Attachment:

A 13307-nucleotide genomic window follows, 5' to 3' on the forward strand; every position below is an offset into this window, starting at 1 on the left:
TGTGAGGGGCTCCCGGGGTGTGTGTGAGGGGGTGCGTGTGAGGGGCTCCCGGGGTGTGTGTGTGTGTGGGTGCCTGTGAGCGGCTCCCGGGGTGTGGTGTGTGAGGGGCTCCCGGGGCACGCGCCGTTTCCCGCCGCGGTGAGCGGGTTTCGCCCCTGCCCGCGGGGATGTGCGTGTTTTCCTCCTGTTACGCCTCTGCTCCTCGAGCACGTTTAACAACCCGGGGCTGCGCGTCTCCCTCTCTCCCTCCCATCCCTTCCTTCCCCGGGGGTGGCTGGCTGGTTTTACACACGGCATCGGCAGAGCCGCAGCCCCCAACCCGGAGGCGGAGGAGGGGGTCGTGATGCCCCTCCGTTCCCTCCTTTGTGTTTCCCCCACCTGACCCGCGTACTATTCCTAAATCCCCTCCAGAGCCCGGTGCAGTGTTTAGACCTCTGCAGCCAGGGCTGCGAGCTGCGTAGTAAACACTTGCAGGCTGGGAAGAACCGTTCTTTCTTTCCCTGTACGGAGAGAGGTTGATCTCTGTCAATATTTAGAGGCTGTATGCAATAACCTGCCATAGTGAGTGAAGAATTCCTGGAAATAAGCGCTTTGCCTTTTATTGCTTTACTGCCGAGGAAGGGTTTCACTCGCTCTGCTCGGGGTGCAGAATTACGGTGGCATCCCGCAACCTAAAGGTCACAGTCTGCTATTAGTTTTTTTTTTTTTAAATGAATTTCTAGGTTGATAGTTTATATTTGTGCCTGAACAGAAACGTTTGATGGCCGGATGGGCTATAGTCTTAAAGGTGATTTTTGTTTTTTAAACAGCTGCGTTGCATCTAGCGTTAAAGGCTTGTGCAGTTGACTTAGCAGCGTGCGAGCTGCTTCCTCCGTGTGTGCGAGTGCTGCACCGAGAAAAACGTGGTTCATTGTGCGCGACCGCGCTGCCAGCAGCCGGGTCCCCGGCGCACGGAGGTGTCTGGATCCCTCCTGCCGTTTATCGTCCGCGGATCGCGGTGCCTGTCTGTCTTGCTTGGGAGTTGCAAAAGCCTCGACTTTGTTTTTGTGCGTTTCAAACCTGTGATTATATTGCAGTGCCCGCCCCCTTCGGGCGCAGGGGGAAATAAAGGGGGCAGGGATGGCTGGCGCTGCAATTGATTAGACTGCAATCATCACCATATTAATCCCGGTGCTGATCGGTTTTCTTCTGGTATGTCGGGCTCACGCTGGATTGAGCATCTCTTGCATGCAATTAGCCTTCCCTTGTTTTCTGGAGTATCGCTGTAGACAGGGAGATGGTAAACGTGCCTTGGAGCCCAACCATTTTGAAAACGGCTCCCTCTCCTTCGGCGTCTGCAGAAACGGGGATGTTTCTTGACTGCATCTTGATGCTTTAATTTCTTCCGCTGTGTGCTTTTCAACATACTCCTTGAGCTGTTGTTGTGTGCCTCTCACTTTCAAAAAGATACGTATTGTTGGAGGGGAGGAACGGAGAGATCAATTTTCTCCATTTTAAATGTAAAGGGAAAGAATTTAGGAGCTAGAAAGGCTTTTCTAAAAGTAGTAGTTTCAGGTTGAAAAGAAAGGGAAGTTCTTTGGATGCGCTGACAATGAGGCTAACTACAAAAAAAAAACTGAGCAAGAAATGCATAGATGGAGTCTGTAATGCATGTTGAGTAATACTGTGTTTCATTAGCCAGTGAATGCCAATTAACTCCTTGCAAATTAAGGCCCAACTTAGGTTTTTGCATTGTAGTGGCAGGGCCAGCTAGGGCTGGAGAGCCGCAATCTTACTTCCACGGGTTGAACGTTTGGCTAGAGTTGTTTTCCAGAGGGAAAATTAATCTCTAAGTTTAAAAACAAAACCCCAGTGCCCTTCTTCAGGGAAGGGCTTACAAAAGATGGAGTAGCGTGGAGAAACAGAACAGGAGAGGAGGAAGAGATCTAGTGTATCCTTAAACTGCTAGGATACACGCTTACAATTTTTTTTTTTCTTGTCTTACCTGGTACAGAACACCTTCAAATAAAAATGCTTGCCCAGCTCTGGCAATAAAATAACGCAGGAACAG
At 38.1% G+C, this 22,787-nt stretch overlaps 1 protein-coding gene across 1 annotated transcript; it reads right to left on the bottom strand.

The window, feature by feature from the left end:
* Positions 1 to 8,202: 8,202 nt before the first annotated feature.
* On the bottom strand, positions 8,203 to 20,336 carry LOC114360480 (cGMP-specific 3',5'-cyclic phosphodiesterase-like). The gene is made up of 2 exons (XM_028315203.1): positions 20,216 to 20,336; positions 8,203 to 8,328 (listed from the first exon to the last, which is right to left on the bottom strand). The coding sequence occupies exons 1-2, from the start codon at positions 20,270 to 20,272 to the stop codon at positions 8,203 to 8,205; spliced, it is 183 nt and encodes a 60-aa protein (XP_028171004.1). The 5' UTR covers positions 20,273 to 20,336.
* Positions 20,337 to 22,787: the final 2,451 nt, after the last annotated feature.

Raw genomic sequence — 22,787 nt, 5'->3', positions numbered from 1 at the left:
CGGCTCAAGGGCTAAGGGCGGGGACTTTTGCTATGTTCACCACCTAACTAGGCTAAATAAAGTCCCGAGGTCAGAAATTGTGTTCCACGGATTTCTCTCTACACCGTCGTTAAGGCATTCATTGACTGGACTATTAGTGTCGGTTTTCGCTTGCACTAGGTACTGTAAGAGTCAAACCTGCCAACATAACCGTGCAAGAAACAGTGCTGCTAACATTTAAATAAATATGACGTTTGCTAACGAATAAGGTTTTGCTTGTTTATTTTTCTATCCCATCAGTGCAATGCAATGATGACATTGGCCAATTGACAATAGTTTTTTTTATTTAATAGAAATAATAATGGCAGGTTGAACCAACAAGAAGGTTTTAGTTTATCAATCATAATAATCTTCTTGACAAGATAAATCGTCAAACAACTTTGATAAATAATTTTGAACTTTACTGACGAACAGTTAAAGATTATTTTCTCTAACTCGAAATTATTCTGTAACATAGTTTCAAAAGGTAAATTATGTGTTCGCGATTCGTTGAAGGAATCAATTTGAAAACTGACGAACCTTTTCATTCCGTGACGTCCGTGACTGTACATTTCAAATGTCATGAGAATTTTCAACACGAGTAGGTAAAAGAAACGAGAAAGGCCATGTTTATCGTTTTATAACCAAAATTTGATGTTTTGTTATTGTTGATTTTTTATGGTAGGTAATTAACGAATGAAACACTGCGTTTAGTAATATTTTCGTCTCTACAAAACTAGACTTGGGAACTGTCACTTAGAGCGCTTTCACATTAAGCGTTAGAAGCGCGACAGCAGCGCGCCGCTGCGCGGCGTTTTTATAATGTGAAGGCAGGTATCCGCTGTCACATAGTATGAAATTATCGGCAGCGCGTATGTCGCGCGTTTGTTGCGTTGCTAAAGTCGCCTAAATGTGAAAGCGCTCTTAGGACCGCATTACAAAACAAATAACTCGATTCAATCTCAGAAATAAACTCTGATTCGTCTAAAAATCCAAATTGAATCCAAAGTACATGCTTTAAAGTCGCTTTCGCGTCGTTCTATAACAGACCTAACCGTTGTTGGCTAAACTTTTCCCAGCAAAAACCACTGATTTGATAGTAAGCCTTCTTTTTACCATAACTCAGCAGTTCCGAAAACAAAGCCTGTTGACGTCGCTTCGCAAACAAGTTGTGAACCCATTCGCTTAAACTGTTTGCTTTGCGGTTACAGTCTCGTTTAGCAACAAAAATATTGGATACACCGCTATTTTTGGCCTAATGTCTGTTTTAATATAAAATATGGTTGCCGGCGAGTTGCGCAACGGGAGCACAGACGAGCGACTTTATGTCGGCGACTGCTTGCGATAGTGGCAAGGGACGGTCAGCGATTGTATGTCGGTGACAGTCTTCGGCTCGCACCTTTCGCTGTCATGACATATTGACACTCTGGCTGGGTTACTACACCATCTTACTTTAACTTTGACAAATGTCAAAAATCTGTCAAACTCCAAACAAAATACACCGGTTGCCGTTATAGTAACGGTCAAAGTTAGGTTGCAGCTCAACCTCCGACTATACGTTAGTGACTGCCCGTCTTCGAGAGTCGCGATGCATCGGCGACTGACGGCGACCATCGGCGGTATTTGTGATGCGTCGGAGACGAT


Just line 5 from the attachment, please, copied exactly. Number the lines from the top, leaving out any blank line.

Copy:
* Positions 1 to 8,202: 8,202 nt before the first annotated feature.